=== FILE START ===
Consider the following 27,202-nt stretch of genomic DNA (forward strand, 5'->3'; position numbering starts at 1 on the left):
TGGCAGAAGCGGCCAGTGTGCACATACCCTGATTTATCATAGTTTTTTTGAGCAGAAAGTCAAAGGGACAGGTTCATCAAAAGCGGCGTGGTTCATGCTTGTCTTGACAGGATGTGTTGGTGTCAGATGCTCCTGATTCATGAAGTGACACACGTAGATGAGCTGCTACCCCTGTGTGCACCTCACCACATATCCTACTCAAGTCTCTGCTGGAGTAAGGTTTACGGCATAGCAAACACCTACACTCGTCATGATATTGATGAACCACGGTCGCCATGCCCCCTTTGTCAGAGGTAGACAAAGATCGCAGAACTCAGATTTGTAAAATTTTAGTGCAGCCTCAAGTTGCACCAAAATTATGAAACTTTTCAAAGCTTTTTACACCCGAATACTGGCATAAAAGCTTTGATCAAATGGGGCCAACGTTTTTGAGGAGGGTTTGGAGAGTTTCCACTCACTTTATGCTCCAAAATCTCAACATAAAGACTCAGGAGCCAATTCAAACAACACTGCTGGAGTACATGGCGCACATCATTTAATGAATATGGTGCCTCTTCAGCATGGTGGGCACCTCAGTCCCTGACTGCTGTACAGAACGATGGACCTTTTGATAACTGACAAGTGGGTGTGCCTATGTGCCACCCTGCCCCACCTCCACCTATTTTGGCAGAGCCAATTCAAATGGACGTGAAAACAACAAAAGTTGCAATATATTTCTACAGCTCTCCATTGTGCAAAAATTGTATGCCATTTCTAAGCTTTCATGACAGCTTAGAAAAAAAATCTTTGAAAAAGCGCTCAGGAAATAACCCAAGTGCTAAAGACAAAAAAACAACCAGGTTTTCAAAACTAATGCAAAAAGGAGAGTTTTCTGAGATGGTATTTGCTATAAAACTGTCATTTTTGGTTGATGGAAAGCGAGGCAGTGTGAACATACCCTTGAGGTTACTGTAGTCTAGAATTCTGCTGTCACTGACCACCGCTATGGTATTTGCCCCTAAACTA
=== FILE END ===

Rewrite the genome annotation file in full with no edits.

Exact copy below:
Consider the following 27,202-nt stretch of genomic DNA (forward strand, 5'->3'; position numbering starts at 1 on the left):
TGGCAGAAGCGGCCAGTGTGCACATACCCTGATTTATCATAGTTTTTTTGAGCAGAAAGTCAAAGGGACAGGTTCATCAAAAGCGGCGTGGTTCATGCTTGTCTTGACAGGATGTGTTGGTGTCAGATGCTCCTGATTCATGAAGTGACACACGTAGATGAGCTGCTACCCCTGTGTGCACCTCACCACATATCCTACTCAAGTCTCTGCTGGAGTAAGGTTTACGGCATAGCAAACACCTACACTCGTCATGATATTGATGAACCACGGTCGCCATGCCCCCTTTGTCAGAGGTAGACAAAGATCGCAGAACTCAGATTTGTAAAATTTTAGTGCAGCCTCAAGTTGCACCAAAATTATGAAACTTTTCAAAGCTTTTTACACCCGAATACTGGCATAAAAGCTTTGATCAAATGGGGCCAACGTTTTTGAGGAGGGTTTGGAGAGTTTCCACTCACTTTATGCTCCAAAATCTCAACATAAAGACTCAGGAGCCAATTCAAACAACACTGCTGGAGTACATGGCGCACATCATTTAATGAATATGGTGCCTCTTCAGCATGGTGGGCACCTCAGTCCCTGACTGCTGTACAGAACGATGGACCTTTTGATAACTGACAAGTGGGTGTGCCTATGTGCCACCCTGCCCCACCTCCACCTATTTTGGCAGAGCCAATTCAAATGGACGTGAAAACAACAAAAGTTGCAATATATTTCTACAGCTCTCCATTGTGCAAAAATTGTATGCCATTTCTAAGCTTTCATGACAGCTTAGAAAAAAAATCTTTGAAAAAGCGCTCAGGAAATAACCCAAGTGCTAAAGACAAAAAAACAACCAGGTTTTCAAAACTAATGCAAAAAGGAGAGTTTTCTGAGATGGTATTTGCTATAAAACTGTCATTTTTGGTTGATGGAAAGCGAGGCAGTGTGAACATACCCTTGAGGTTACTGTAGTCTAGAATTCTGCTGTCACTGACCACCGCTATGGTATTTGCCCCTAAACTA